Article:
Reid: ‘Someone’ Should Offer Amendment to Financial Reform Bill to Prevent Treasury From Accessing Financial Records of Law-Abiding Citizens

By Matt Cover | May 5, 2010 | 1:48 PM EDT

Senate Majority Leader Harry Reid discussing financial reform on Senate floor (congressional photo).

( - Senate Majority Leader Harry Reid (D-Nev.) says he wishes “someone” would offer an amendment to the financial regulatory bill to prevent the federal government from probing Americans' private financial records. A provision in the bill would allow a new Treasury Department agency to demand “any data or information” from any financial firm and use a subpoena to get that information if necessary.

Reid, however, did not respond when asked whether he would personally support such an amendment.

The Fourth Amendment to the Constitution guarantees the “right of the people to be secure in their persons, houses, papers, and effects, against unreasonable searches and seizures.” Ordinarily, in keeping with this amendment, the government needs to establish probable cause that a crime has been committed and then secure a warrant from a judge before it can look at private papers and records.

The financial regulatory bill, which includes the provision that would empower a new Office of Financial Research to demand “any data or information” from any financial firm, is now being considered in the Senate. Reid has indicated he intends to bring it to a final vote next week.
At a Wednesday news conference, asked Reid whether he believed the provision empowering the government to demand private financial records and data was contrary to the principle of the Fourth Amendment. Reid said the provision in question seemed “like the perfect place for an amendment,” suggested that “someone” should offer one, but did not commit to offering one himself. "The Office of Financial Research is empowered to collect ‘any data or information’ from any firm, using subpoena power if the firm were to refuse. However, the 4th Amendment protects against unreasonable searches and seizures and doesn’t the ability to collect ‘any data or information’ from any firm violate the rights of Americans to have their financial dealing kept private?”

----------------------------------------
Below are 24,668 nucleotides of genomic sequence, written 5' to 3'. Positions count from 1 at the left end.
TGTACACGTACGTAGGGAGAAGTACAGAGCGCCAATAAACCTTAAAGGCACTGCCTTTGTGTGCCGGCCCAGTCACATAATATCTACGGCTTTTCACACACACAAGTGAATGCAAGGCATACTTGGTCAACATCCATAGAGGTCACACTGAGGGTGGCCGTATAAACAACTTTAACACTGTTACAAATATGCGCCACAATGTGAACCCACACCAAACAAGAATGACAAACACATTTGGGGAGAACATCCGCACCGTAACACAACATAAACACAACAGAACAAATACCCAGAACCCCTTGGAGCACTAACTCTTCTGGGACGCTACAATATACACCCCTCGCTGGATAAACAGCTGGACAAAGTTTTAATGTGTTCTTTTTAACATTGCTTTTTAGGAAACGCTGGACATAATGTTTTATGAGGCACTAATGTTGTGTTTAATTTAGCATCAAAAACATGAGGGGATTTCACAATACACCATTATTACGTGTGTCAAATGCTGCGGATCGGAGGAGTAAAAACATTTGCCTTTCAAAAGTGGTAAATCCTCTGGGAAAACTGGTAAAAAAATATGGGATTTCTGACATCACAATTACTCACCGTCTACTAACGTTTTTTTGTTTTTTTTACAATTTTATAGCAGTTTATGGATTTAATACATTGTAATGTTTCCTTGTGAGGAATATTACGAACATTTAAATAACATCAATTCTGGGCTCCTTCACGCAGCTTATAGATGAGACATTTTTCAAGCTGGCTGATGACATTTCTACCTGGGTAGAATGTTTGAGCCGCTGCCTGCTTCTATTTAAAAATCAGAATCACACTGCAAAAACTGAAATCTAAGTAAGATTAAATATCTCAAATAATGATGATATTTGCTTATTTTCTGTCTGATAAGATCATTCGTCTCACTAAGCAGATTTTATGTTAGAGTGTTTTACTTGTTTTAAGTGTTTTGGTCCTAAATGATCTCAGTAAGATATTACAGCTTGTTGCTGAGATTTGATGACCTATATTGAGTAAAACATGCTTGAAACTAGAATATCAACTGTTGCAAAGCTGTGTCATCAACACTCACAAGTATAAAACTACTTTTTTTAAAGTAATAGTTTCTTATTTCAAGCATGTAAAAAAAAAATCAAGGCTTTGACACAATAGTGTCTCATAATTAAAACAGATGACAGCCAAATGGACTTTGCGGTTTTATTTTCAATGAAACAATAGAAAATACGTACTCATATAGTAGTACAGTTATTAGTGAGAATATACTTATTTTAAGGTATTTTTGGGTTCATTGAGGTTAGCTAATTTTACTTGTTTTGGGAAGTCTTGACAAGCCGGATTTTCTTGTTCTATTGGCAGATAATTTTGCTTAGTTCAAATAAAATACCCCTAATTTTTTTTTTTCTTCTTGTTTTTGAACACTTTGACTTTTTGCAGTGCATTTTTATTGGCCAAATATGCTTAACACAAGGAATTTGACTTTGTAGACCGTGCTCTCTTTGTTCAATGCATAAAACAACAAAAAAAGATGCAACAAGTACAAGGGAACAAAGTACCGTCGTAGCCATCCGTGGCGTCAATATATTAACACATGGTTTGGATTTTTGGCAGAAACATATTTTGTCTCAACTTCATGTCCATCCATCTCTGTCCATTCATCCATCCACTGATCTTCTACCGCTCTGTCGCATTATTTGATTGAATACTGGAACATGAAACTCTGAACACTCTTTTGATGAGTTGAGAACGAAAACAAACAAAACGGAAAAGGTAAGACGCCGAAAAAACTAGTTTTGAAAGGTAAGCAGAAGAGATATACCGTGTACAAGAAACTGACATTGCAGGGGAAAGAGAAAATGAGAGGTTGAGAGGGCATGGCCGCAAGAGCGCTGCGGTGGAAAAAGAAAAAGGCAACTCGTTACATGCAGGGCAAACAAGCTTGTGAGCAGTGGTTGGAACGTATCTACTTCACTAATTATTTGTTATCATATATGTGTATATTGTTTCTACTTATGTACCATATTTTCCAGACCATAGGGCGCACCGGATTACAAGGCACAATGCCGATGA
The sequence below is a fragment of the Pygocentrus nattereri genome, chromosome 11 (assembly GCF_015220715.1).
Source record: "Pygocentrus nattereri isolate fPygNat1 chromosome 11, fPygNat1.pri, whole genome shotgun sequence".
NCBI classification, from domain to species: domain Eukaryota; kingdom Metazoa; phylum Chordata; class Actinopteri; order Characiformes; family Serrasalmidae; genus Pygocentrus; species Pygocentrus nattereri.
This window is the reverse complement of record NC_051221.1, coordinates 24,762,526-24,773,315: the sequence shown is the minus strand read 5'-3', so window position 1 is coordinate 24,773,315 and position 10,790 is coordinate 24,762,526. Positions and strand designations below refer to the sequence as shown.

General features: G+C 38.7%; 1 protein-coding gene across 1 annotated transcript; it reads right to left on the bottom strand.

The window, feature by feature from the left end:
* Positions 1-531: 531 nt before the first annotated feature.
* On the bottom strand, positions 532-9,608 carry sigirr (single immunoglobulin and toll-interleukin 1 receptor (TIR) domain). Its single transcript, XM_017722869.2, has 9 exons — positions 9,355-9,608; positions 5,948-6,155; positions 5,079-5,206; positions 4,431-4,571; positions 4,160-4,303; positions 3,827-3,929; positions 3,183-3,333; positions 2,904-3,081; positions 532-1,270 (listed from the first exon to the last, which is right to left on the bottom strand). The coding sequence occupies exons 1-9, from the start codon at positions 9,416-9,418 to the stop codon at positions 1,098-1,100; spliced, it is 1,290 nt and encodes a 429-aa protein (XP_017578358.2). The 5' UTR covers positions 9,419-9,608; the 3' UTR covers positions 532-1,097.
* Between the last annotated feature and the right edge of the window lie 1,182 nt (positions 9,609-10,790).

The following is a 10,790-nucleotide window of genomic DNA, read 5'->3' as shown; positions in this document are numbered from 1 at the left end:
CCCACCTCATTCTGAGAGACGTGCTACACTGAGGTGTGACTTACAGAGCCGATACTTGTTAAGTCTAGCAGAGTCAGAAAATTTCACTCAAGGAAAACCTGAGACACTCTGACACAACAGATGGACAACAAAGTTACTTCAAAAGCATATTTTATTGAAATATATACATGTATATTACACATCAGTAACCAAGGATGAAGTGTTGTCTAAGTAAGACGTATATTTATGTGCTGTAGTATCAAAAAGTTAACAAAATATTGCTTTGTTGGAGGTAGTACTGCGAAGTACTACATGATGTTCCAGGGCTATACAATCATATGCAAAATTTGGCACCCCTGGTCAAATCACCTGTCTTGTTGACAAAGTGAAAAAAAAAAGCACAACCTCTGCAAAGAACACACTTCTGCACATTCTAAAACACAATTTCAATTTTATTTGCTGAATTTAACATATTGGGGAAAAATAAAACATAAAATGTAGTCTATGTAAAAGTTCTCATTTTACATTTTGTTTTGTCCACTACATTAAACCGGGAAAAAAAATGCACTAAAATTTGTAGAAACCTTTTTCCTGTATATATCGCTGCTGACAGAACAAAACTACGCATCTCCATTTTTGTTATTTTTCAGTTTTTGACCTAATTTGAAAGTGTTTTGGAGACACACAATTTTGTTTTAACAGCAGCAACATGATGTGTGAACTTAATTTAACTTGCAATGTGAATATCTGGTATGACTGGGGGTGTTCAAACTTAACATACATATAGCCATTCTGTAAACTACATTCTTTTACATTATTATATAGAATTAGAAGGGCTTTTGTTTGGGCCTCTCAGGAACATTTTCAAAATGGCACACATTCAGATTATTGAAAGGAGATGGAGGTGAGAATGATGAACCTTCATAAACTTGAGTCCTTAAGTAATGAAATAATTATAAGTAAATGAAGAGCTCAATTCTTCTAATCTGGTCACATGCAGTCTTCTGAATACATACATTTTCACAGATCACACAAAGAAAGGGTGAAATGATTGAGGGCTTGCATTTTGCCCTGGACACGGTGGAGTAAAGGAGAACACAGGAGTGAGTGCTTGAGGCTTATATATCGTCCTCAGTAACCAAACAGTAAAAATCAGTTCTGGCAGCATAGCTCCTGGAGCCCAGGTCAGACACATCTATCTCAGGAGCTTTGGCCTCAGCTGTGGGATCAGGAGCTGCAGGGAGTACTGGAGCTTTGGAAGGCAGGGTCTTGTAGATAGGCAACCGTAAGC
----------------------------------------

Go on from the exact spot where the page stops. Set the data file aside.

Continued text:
Sen. Reid: “That sounds like the perfect place for an amendment. I wish someone could offer that.” 
When followed up by asking Reid if he would support such an amendment, he did not answer and called on another reporter.
The Office of Financial Research would work under the new Financial Stability Oversight Council the bill would create. The purpose of the office would be to enable the council to study trends in the financial industry and to examine any financial deal made by any financial firm under the pretext of searching for systemic risk.

The bill empowers the Office of Financial Research to subpoena any financial firm that refuses to turn over the information the office wants.
“The Director may require, by subpoena, the production of the data requested,” the bill says—on page 71 of its 1,566-page text.
The Office of Financial Research also is empowered to “monitor, investigate, and report” on any changes in “system-wide” levels of financial risk, as well as to “investigate disruptions and failures in the financial markets” with the results of such investigations being used to recommend new government regulations.
In order to do this, the Office may require financial firms to report to it on any activity in which it has taken an interest, allowing the government to peek into any type of financial dealing between any person and any bank in the country.
"The Office may, on behalf of the Council, require the submission of periodic and other reports from any financial company for the purpose of assessing the extent to which a financial activity or financial market in which the financial company participates, or the financial company itself, poses a threat to the financial stability of the United States,” says the bill.